Methodist University

From Wikipedia, the free encyclopedia
Jump to: navigation, search
Methodist University
Methodist University logo.png
Motto Veritas et Virtus (Latin)
Motto in English Truth and Virtue
Established 1956 (as Methodist College)
Type Private
Religious affiliation United Methodist Church
Endowment $19.483 million[1]
President Ben Hancock, Jr.
Undergraduates 2,300
Postgraduates 150
Location Fayetteville, North Carolina, USA
35°08′02″N 78°52′28″W / 35.1339155°N 78.8743569°W / 35.1339155; -78.8743569Coordinates: 35°08′02″N 78°52′28″W / 35.1339155°N 78.8743569°W / 35.1339155; -78.8743569
Campus Urban
Former names Methodist College (1956-2006)
Colors Green and Gold
Athletics NCAA Division IIIUSASAC
Sports 20 varsity teams
Nickname Monarchs
Mascot Lion
Affiliations IAMSCU
NAICU[2]
Website www.methodist.edu

Methodist University, known until 2006 as Methodist College, is a private university that is historically related to the North Carolina Annual Conference[3] of the United Methodist Church and is located in Fayetteville, North Carolina. It is regionally accredited by the Southern Association of Colleges and Schools Commission on Colleges (SACSCOC).[4]

Methodist University offers over 80 majors and concentrations[5] in five undergraduate schools and four graduate programs. A fifth graduate program (and first doctoral-level program), the Doctor of Physical Therapy Program, will begin enrolling students in Fall 2015.[6]

Methodist University enrolls a diverse student body from over 41 states and more than 53 countries. These students are involved in over 100 clubs and student organizations[7] and 20 NCAA Division III athletic teams.[8] Monarch teams have won 59 team and individual national championships in just under 50 years of competition as well as capturing 116 conference championships and amassing 286 All-Americans and 51 Academic All-Americans. The university has graduated over 10,000 alumni since its first graduating class in 1964.[9]

Methodist University is one of the fastest growing institutions in the southeast, having almost doubled enrollment since 1990.[10] In 2013, Methodist University announced a $35 million capital campaign entitled "Building Excellence: The Campaign for Methodist University," which would fund the new Thomas R. McLean Health Sciences Building, several new athletic facilities, and a major renovation to the Reeves Fine Arts Building, to include Huff Concert Hall, the Union-Zukowski Lobby and Gallery, and the Matthews World Ministry Center.[11]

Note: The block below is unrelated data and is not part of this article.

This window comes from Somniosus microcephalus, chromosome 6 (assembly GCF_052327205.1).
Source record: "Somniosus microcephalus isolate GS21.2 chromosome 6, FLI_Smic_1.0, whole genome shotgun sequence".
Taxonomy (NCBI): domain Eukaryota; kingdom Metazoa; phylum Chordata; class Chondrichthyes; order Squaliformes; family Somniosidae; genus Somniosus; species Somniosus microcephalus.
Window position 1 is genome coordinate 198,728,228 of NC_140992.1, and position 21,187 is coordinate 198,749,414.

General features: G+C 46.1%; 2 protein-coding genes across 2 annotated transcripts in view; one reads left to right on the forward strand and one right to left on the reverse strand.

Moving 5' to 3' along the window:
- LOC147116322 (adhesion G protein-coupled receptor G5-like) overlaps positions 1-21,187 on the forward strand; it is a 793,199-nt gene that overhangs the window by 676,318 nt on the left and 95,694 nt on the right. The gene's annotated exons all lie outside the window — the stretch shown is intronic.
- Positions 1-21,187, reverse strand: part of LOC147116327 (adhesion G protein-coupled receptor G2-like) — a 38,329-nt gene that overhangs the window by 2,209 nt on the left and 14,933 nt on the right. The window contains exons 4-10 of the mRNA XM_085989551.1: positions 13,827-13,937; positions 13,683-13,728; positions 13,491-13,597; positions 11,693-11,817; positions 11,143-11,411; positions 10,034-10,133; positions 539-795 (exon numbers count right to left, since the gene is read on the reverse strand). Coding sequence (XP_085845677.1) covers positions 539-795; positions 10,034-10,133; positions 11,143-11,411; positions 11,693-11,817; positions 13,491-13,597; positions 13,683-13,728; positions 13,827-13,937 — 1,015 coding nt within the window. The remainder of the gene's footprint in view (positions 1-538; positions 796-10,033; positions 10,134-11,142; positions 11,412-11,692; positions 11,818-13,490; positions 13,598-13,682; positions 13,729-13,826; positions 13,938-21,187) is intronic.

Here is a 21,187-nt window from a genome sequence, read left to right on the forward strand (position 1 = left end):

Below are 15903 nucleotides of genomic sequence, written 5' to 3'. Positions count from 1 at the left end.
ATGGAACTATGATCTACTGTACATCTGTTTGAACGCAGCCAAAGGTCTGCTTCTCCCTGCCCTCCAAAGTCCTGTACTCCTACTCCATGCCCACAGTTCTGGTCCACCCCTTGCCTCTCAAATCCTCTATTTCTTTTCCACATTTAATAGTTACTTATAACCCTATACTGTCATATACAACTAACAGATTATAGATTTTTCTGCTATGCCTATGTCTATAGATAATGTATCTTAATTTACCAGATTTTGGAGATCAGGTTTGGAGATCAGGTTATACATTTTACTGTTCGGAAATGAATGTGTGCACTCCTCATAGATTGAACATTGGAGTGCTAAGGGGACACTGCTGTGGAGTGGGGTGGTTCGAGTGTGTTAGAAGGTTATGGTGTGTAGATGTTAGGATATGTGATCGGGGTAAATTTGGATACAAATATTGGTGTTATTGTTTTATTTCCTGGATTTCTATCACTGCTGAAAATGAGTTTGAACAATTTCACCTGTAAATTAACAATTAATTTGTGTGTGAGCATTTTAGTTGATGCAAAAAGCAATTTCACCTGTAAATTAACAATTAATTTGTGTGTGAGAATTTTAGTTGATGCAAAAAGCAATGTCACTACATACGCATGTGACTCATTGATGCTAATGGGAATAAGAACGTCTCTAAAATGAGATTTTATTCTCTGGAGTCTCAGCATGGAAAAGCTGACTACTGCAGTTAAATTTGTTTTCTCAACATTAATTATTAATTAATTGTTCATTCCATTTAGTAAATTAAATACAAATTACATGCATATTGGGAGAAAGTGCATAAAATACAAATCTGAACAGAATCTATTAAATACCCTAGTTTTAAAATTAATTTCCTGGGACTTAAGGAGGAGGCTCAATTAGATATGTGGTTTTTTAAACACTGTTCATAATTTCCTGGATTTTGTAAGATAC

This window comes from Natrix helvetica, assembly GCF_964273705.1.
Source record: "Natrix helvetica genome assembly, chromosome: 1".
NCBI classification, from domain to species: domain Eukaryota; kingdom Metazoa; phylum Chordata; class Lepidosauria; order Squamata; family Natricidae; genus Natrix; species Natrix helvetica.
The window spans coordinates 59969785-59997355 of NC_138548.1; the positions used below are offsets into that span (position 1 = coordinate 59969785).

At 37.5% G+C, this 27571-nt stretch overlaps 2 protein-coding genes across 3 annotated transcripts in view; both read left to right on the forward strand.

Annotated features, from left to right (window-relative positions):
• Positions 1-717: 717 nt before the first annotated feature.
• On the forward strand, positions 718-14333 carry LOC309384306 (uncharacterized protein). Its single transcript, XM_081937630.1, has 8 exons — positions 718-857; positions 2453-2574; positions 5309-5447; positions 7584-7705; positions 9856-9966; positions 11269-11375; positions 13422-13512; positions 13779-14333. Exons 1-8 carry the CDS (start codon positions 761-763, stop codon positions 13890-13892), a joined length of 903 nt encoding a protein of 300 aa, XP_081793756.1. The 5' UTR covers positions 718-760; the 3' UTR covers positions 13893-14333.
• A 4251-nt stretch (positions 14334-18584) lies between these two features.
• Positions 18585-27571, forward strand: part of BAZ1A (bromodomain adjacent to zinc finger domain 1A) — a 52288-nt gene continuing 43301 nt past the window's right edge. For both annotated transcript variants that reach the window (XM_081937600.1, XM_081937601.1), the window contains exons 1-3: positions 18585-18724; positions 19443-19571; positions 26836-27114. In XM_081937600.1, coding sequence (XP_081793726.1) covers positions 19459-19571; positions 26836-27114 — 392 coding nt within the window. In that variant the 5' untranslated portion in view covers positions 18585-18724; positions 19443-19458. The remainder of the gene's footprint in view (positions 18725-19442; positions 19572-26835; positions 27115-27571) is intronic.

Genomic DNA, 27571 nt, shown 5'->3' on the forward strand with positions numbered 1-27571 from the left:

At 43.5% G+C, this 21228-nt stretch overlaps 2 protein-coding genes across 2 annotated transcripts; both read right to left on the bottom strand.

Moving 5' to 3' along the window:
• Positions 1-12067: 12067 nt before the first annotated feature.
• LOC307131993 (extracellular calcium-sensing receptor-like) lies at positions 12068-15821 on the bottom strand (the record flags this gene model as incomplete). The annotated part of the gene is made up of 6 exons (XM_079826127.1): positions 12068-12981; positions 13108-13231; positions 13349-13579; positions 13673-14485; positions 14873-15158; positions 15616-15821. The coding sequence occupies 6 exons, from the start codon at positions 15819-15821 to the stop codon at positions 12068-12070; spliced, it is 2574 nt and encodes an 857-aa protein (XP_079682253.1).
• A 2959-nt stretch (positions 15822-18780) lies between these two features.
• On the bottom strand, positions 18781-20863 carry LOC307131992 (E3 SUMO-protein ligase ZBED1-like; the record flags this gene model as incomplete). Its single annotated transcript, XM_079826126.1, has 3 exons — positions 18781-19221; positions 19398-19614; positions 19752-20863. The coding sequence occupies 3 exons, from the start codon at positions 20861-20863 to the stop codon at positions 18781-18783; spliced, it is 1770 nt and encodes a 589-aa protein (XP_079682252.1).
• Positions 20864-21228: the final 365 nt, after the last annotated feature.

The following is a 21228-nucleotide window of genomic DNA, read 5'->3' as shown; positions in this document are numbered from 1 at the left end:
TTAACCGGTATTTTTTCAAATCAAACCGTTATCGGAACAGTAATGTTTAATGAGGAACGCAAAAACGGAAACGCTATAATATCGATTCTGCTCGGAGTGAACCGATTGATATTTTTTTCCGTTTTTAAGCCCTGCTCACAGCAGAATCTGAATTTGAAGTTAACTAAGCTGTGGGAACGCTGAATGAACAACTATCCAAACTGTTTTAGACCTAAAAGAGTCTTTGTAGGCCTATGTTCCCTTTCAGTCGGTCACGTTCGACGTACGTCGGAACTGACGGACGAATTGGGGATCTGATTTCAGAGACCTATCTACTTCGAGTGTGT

Expansion[edit]

In 2007 the University opened the new science building and the Nimocks Fitness and Wellness Center.[12] This year also saw the school purchase a 51% stake of the King’s Grant Golf Course to accommodate the increase of students admitted into the PGA approved Professional Golf Management Program.[13] In the spring of 2009 construction began on 8,884-square-foot (825.4 m2) William F. Bethune Center for Visual Arts.[14] The new football field house has been completed as of August 2009.[15]

Athletics[edit]

Methodist University teams participate as a member of the National Collegiate Athletic Association's Division III. The Monarchs are a member of the USA South Athletic Conference (USA South). Men's sports include baseball, basketball, cross country, football, golf, lacrosse, soccer, tennis and indoor/outdoor track and field. Women's sports include basketball, cross country, golf, lacrosse, soccer, softball, tennis, indoor/outdoor track and field, and volleyball.

Golf is one of the most popular sports at Methodist. The Lady Monarchs have won 25 national titles, winning every national title from 1986 to 2012 except 1990 and 1997, when they finished as the national runner-up both years.[16] The men's team also has 10 NCAA Division III national golf championships (1990-1992, 1994-1999, 2010) and secured national runners-up three times (1984, 1989, 2000).[17]

The school also holds multiple conference championships in other sports. The baseball team is coached by Coach Tom Austin, currently sixth overall among all-time NCAA Division III head coaches and fourth among active Division III head coaches in victories.[18] The Monarch baseball team has reached NCAA National Tournament 22 times and reached the Division III College World Series six times, finishing fifth or better each time, including national runners-up in 1995.[19]

References[edit]

External links[edit]